Variables

Topics covered: storing strings in variables Utilities covered: echo, expr To try the commands below start up a Bourne shell:/bin/sh

A variable stores a string (try running these commands in a Bourne shell)name="John Doe" echo $name

The quotes are required in the example above because the string contains a special character (the space) A variable may store a numbernum=137

The shell stores this as a string even though it appears to be a number A few UNIX utilities will convert this string into a number to perform arithmeticexpr $num + 3

Try defining num as '7m8' and try the expr command again What happens when num is not a valid number? Now you may exit the Bourne shell withexit

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I/O Redirection

Topics covered: specifying the input or capturing the output of a command in a file Utilities covered: wc, sort The wc command counts the number of lines, words, and characters in a filewc /etc/passwd wc -l /etc/passwd

You can save the output of wc (or any other command) with output redirectionwc /etc/passwd > wc.file

You can specify the input with input redirectionwc < /etc/passwd

Many UNIX commands allow you to specify the input file by name or by input redirectionsort /etc/passwd sort < /etc/passwd

You can also append lines to the end of an existing file with output redirectionwc -l /etc/passwd >> wc.file

Backquotes

Topics covered: capturing output of a command in a variable Utilities covered: date The backquote character looks like the single quote or apostrophe, but slants the other way It is used to capture the output of a UNIX utility A command in backquotes is executed and then replaced by the output of the command Execute these commandsdate save_date=`date` echo The date is $save_date

Notice how echo prints the output of 'date', and gives the time when you defined the save_date variable

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Store the following in a file named backquotes.sh and execute it (right click and save in a file)#!/bin/sh # Illustrates using backquotes # Output of 'date' stored in a variable Today="`date`" echo Today is $Today

Execute the script withsh backquotes.sh

The example above shows you how you can write commands into a file and execute the file with a Bourne shell Backquotes are very useful, but be aware that they slow down a script if you use them hundreds of times You can save the output of any command with backquotes, but be aware that the results will be reformated into one line. Try this:LS=`ls -l` echo $LS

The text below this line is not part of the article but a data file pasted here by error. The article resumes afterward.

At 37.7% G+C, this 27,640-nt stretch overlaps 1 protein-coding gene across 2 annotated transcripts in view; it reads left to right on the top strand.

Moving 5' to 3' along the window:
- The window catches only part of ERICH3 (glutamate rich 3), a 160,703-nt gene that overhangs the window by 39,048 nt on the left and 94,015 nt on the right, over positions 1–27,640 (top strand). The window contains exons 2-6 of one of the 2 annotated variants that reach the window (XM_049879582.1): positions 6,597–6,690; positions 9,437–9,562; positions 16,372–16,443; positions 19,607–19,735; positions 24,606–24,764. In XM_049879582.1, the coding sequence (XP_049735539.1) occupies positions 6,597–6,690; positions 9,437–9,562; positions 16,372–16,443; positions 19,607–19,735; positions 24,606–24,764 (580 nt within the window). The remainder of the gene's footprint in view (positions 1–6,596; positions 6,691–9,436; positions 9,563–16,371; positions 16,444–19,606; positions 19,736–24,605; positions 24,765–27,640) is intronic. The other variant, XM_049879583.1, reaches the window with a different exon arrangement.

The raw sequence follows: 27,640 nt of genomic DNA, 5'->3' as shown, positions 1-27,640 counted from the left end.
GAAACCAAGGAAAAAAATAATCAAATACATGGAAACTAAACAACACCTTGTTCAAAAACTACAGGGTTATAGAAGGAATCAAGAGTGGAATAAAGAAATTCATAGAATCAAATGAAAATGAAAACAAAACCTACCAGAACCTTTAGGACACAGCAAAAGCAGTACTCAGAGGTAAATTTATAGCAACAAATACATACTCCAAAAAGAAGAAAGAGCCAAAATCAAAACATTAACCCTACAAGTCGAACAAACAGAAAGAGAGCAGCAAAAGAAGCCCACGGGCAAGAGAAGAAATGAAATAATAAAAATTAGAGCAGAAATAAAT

Pipes

Topics covered: using UNIX pipes Utilities covered: sort, cat, head Pipes are used for post-processing data One UNIX command prints results to the standard output (usually the screen), and another command reads that data and processes itsort /etc/passwd | head -5

Notice that this pipe can be simplifiedcat /etc/passwd | head -5

You could accomplish the same thing more efficiently with either of the two commands:head -5 /etc/passwd head -5 < /etc/passwd

For example, this command displays all the files in the current directory sorted by file sizels -al | sort -n -r +4

The command ls -al writes the file size in the fifth column, which is why we skip the first four columns using +4. The options -n and -r request a numeric sort (which is different than the normal alphabetic sort) in reverse order

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awk

Topics covered: processing columnar data Utilities covered: awk The awk utility is used for processing columns of data A simple example shows how to extract column 5 (the file size) from the output of ls -lls -l | awk '{print $5}'

Cut and paste this line into a Bourne shell and you should see a column of file sizes, one per file in your current directory. A more complicated example shows how to sum the file sizes and print the result at the end of the awk runls -al | awk '{sum = sum + $5} END {print sum}'

In this example you should see printed just one number, which is the sum of the file sizes in the current directory.

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Section 2: Storing Frequently Used Commands in Files: Shell Scripts

Shell Scripts

Topics covered: storing commands in a file and executing the file Utilities covered: date, cal, last (shows who has logged in recently) Store the following in a file named simple.sh and execute it#!/bin/sh # Show some useful info at the start of the day date echo Good morning $USER cal last | head -6

Shows current date, calendar, an